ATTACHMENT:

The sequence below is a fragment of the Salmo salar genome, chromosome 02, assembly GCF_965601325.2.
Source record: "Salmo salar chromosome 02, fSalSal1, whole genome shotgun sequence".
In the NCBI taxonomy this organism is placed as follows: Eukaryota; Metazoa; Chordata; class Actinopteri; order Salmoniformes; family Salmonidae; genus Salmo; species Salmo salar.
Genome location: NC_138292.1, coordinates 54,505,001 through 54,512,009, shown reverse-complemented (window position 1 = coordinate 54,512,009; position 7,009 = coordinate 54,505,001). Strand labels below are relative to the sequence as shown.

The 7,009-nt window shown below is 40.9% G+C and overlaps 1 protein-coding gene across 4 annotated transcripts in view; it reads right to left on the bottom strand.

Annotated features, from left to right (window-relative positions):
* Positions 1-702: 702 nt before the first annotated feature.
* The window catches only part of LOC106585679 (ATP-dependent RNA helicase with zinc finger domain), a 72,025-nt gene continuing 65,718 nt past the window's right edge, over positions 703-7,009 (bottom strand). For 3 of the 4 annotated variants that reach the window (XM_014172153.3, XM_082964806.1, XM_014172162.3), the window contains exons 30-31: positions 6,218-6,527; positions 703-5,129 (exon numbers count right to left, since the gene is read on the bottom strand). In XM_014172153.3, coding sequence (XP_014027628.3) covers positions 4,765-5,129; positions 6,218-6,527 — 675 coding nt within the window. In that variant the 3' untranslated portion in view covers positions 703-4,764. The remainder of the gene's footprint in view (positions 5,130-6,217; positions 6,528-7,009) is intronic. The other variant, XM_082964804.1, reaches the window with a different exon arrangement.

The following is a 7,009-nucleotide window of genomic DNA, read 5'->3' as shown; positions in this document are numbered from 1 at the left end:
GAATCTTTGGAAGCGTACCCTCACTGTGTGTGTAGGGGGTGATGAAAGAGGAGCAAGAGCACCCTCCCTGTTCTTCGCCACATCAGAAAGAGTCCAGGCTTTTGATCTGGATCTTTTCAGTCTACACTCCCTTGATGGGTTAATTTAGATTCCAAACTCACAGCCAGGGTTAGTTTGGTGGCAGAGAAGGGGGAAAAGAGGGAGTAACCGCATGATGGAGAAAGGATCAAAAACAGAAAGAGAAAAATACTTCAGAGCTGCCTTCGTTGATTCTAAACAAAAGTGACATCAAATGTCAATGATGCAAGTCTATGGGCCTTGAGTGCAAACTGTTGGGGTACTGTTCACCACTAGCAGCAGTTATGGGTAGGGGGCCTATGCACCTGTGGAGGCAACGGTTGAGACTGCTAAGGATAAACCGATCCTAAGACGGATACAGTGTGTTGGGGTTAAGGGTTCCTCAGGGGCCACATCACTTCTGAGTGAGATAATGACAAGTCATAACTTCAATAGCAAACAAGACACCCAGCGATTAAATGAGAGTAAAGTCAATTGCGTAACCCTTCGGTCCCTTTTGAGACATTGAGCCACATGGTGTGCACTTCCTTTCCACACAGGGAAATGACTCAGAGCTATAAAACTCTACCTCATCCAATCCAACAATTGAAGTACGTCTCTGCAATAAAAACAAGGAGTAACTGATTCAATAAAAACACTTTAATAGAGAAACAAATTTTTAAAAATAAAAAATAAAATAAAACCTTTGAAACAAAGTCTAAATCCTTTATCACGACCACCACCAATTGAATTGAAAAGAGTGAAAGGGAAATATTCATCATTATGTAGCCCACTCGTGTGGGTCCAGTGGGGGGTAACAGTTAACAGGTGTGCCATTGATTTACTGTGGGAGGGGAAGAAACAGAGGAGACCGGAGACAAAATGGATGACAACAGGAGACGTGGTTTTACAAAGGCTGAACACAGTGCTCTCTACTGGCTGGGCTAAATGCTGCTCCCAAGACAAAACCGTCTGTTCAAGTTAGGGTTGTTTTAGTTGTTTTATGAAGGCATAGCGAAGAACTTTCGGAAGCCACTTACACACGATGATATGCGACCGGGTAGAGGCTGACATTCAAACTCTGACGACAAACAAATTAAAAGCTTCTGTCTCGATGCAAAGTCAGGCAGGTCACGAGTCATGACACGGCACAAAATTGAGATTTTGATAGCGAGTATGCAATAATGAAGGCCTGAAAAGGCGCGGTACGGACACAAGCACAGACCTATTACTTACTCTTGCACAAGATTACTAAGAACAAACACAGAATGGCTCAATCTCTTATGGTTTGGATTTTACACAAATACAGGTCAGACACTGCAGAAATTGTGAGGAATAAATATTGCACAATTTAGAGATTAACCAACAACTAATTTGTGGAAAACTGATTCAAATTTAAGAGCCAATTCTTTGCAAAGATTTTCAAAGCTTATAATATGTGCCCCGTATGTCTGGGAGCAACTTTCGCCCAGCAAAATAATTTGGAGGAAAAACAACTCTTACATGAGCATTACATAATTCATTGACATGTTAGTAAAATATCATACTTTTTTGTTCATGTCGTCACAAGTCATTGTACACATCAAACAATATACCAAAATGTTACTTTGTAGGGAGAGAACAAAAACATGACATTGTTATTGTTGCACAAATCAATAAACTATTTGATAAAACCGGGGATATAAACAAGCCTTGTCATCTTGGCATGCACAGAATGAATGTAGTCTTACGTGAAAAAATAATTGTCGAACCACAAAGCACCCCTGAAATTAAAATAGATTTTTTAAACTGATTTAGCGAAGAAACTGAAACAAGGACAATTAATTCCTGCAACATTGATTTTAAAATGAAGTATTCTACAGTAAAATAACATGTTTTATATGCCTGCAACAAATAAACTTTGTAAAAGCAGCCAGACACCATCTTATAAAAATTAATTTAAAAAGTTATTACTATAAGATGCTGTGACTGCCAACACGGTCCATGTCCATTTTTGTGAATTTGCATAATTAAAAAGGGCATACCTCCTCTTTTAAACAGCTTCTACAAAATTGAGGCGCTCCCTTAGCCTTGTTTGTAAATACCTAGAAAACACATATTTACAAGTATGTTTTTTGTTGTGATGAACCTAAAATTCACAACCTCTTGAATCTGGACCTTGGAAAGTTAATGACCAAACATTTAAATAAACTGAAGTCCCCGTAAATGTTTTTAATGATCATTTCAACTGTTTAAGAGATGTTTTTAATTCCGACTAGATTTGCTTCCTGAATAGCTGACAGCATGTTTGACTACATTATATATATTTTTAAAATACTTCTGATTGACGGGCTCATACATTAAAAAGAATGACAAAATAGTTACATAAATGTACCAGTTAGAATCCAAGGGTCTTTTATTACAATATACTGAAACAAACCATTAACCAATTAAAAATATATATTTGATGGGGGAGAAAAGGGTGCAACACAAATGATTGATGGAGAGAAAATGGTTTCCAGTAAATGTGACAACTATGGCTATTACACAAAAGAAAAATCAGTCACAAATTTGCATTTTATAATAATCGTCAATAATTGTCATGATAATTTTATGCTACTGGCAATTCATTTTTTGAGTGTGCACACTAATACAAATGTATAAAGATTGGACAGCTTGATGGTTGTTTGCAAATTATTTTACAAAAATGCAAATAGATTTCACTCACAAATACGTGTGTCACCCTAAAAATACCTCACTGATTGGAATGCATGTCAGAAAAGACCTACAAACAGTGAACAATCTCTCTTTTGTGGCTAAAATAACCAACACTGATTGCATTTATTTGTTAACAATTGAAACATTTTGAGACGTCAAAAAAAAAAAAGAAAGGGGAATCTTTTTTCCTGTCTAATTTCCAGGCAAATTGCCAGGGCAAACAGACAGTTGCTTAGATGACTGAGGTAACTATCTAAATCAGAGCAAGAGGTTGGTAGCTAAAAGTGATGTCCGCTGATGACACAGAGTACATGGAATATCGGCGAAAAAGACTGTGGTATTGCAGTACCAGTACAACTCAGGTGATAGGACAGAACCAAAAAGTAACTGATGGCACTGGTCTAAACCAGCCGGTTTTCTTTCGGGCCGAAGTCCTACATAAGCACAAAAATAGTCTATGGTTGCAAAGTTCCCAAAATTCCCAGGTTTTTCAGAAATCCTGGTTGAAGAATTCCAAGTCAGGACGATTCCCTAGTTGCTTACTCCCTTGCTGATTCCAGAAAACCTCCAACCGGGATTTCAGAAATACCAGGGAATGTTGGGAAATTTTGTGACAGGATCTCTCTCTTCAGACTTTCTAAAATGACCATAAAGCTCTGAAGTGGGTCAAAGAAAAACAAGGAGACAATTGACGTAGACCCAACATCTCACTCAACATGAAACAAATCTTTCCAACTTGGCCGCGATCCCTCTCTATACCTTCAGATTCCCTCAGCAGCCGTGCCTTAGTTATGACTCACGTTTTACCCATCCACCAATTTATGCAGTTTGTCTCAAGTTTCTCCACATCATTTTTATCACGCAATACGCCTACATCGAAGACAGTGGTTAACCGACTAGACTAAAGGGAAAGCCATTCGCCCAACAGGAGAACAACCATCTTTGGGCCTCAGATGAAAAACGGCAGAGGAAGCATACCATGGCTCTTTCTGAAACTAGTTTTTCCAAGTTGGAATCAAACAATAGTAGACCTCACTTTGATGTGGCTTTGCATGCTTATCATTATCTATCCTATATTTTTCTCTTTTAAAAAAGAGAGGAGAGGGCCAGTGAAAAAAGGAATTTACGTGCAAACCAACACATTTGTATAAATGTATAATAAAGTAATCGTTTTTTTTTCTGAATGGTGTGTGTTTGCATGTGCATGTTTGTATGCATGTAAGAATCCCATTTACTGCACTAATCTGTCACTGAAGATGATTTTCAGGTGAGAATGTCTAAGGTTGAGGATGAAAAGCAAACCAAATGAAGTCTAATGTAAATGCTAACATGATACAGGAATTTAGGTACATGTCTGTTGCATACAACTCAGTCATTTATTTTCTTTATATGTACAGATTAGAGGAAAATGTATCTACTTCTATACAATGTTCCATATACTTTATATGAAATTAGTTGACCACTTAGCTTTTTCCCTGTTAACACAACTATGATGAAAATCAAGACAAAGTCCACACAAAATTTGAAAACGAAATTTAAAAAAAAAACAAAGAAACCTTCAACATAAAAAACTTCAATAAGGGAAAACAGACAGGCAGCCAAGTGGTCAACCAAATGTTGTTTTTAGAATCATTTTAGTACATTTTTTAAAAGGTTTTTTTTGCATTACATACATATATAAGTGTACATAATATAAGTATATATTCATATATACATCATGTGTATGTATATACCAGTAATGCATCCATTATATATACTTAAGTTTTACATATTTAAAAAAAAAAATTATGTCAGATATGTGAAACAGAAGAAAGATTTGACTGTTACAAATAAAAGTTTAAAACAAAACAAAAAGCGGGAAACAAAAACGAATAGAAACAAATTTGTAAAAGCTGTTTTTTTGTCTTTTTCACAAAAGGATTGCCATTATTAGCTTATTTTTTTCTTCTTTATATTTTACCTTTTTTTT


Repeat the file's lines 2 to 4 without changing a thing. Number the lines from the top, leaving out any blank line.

Source record: "Salmo salar chromosome 02, fSalSal1, whole genome shotgun sequence".
In the NCBI taxonomy this organism is placed as follows: Eukaryota; Metazoa; Chordata; class Actinopteri; order Salmoniformes; family Salmonidae; genus Salmo; species Salmo salar.
Genome location: NC_138292.1, coordinates 54,505,001 through 54,512,009, shown reverse-complemented (window position 1 = coordinate 54,512,009; position 7,009 = coordinate 54,505,001). Strand labels below are relative to the sequence as shown.